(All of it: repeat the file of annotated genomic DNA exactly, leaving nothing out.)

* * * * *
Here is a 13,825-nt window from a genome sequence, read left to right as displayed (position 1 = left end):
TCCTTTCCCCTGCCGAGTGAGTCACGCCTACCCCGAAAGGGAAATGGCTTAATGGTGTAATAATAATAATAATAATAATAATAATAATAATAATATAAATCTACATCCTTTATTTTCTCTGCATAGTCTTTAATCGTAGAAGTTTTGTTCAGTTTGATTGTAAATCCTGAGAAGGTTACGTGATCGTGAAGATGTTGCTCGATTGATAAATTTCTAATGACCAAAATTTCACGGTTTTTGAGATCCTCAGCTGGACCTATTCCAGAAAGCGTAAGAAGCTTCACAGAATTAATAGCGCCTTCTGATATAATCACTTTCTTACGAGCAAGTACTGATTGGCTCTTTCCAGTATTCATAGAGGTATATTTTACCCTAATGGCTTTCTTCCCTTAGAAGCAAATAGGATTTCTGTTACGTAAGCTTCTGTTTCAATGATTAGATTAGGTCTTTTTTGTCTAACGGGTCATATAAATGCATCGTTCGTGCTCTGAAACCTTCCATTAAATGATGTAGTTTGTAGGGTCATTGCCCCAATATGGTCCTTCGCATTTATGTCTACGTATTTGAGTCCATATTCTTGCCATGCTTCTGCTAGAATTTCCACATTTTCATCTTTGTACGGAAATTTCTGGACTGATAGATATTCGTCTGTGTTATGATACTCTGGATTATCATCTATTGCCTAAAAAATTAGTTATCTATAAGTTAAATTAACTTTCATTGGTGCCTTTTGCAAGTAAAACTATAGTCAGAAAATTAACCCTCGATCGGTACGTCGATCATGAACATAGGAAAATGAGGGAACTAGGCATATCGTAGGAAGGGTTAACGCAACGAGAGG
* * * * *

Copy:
Here is a 13,825-nt window from a genome sequence, read left to right as displayed (position 1 = left end):
TCCTTTCCCCTGCCGAGTGAGTCACGCCTACCCCGAAAGGGAAATGGCTTAATGGTGTAATAATAATAATAATAATAATAATAATAATAATAATATAAATCTACATCCTTTATTTTCTCTGCATAGTCTTTAATCGTAGAAGTTTTGTTCAGTTTGATTGTAAATCCTGAGAAGGTTACGTGATCGTGAAGATGTTGCTCGATTGATAAATTTCTAATGACCAAAATTTCACGGTTTTTGAGATCCTCAGCTGGACCTATTCCAGAAAGCGTAAGAAGCTTCACAGAATTAATAGCGCCTTCTGATATAATCACTTTCTTACGAGCAAGTACTGATTGGCTCTTTCCAGTATTCATAGAGGTATATTTTACCCTAATGGCTTTCTTCCCTTAGAAGCAAATAGGATTTCTGTTACGTAAGCTTCTGTTTCAATGATTAGATTAGGTCTTTTTTGTCTAACGGGTCATATAAATGCATCGTTCGTGCTCTGAAACCTTCCATTAAATGATGTAGTTTGTAGGGTCATTGCCCCAATATGGTCCTTCGCATTTATGTCTACGTATTTGAGTCCATATTCTTGCCATGCTTCTGCTAGAATTTCCACATTTTCATCTTTGTACGGAAATTTCTGGACTGATAGATATTCGTCTGTGTTATGATACTCTGGATTATCATCTATTGCCTAAAAAATTAGTTATCTATAAGTTAAATTAACTTTCATTGGTGCCTTTTGCAAGTAAAACTATAGTCAGAAAATTAACCCTCGATCGGTACGTCGATCATGAACATAGGAAAATGAGGGAACTAGGCATATCGTAGGAAGGGTTAACGCAACGAGAGG